As we cross the Hertford Union Canal and enter Fish Island, the sun is high and inescapable. Headaches descend and we blink into the stark white of another new art space. This one is determined to survive, using the Localism Act to delay sale long enough to potentially raise the absurd amount of cash required. In some ways, it's faintly depressing - worthy, if a little textbook perhaps - but ultimately doomed to collapse into a round of squatting and frantic money-raising. It will be a news story, briefly and locally, then a sale. We pass the multi-story stable block and cross the narrow walkway over the gates of Old Ford Lock. In the distance, the old Big Breakfast TV studio cottage is dwarfed by the Olympic Stadium. I took some pictures here before the games, but never turned back to see this view once I'd crossed the Cut. It didn't seem right. Surely I was the one being watched back then? We edge along the water, finally ascending to the Greenway. At last this stretch is open again and I can complete a bit of undone business, but the sun beats even harder on the flat open expanse of pathway above the sewer. Finally we arrive at The View Tube. The Orbit towers pointlessly over us, and occasionally vehicles flit about the park. It's busy here, a little chaotic even as the barista and cashier skitters between transactions, pausing mid-sentence to weave into the cafe with plates and cups. We settle in to recover from the walk, chatting briefly to Simon before he disappears for his next assignment in Stoke Newington. I feel like I've closed a book - or at least ended a chapter. My more scattered wanders condensed into a single walk. Simon has achieved what I failed repeatedly to do - focus on the place. Eventually we head off - to Pudding Mill Lane DLR station, enclosed within the same sinister blue fencing which used to mark out the borders of the Olympic Project, now bequeathed to the ponderously slow but largely hidden Crossrail project. Briefly on our journey we pass through Westfield - busy, oddly populated by young women dressed to be out for a night rather than perched on traffic bollards outside a retail complex. We buy provisions and disappear into a taxi which takes us to Baker's Arms, and our strange, idiosyncratic hotel for the night. I still have a journey to make - into the Roding Valley via Epping Forest on a tiny bus to collect our belongings. Lea Bridge Road pulses with life even this late, but the suburbs are dark and a little uninviting - strangely more sinister than the babble of foreign voices and bustle of unfamiliarity on the main streets. The bus curls around Whipps Cross Hospital, a massive site almost entirely obscured by trees - inside Victorian asylum buildings vie with horrible modern utility blocks. There's little sense or order. Signs point to various departments based on body parts, but they're all out of place - the Chest Department sitting weirdly close to Podiatry. I'm not sorry to find myself in the anodyne, faceless suburbia once again.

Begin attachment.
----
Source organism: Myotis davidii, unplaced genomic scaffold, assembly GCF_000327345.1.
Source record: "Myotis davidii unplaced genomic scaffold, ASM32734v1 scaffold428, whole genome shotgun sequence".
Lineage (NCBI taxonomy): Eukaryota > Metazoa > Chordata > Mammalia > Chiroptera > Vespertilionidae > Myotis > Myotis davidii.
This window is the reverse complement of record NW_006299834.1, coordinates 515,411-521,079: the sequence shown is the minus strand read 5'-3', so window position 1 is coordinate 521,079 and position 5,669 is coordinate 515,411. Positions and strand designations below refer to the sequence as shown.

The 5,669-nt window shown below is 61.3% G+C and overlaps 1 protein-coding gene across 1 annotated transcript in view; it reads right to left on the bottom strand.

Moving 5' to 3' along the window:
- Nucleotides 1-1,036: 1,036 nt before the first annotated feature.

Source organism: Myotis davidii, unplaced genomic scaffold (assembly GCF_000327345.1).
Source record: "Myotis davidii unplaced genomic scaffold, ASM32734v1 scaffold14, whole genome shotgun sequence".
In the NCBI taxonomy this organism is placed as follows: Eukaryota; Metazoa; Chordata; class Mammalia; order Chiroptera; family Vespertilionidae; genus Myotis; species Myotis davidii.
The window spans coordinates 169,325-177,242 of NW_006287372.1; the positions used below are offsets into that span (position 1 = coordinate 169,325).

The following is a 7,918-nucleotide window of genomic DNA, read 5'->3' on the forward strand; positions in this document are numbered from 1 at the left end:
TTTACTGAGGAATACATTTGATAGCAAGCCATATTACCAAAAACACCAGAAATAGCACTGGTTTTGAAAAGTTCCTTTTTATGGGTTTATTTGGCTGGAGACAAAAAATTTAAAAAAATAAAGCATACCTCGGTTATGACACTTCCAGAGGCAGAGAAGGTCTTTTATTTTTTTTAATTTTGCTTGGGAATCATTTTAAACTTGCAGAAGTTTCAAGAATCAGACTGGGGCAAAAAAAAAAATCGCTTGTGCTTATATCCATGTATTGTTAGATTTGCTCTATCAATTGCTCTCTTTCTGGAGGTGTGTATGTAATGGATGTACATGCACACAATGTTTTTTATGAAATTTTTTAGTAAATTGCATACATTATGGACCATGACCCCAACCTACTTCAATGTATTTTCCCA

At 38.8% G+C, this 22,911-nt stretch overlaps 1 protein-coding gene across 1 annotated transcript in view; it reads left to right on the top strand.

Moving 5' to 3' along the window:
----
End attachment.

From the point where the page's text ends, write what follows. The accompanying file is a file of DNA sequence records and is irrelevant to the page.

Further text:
The Orbit looms over The Greenway
The Orbit looms over The Greenway

I wake early, my back aching from a night on a hard bed. The change of plans feels like it has cursed us. This extra day here was meant to be an extended adventure, but now it feels like an imposition. We set out on the No.55 towards Hackney. Progress is slow, the sun radiates in, headaches are re-calibrated and start to pulse in concert with the bus engine. We pass over Lea Bridge and the brief stripe of green which separates the bleak, collapsing kebab shops of Walthamstow from the organic vendors of Clapton. The urge to walk the valley south towards the city is strong, but there is coffee at stake here. Once free of the snarl-up of Hackney Central we're swiftly onto Mare Street and soon walking towards Broadway Market again. At Climpson and Sons we find wonderful coffee as ever, and spend some time people-watching - not least observing the seemingly endless train of employees disappearing into the basement, each a little more hipster than the last. We linger over coffee and food, the tiny store fills and empties over and again. Business seems good - no surprise with coffee this well done. We finally head out into the cool of London Fields to regroup. There's no plan and too much time - almost the worst possible situation. We're tired, tired of London almost, and disappointment is brewing into anger. In the midst of this I decide to do something which I'd never normally countenance. I head west...

A rare western sortie in St. James's Park
A rare western sortie in St. James's Park

We end the day at dusk in St. James's Park. The gliding Pelicans looking sinister against the backdrop of greenery, Buckingham Palace floating through the slight evening mist. It's a beautiful, crisp afternoon. The sun is almost gone as we head for Bressenden Place, realising an entire street of buildings has disappeared leaving us disoriented. We arrive back at Paddington in darkness, thankful to be back and contemplating a cosy, restful journey. The last stragglers of the evening peak scan the board and dash for trains. We collapse onto ours and settle in for the ride - the tension and threat of London left behind as we speed west towards home. I never thought I'd feel quite so relieved, so thankful to be leaving - and I wonder about what this might mean for my future engagement with a city which has absorbed hours of my time and occupied much of my imagination. Again I sense a book closing, a work complete - but I have nothing much to show for years of trudging concrete, absorbing facts and developing allegiances.

For now, at least, my focus needs to lie to the west - and for the first time in years I find myself wondering when, and in what context I'll return here?



I've had a home on the web for more years than I care to remember, and a few kind souls persuade me it's worth persisting with keeping it updated. This current incarnation of the site is centred around the blog posts which began back in 1999 as 'the daylog' and continued through my travels and tribulations during the following years.

I don't get out and about nearly as much these days, but I do try to record significant events and trips for posterity. You may also have arrived here by following the trail to my former music blog Songs Heard On Fast Trains. That content is preserved here too.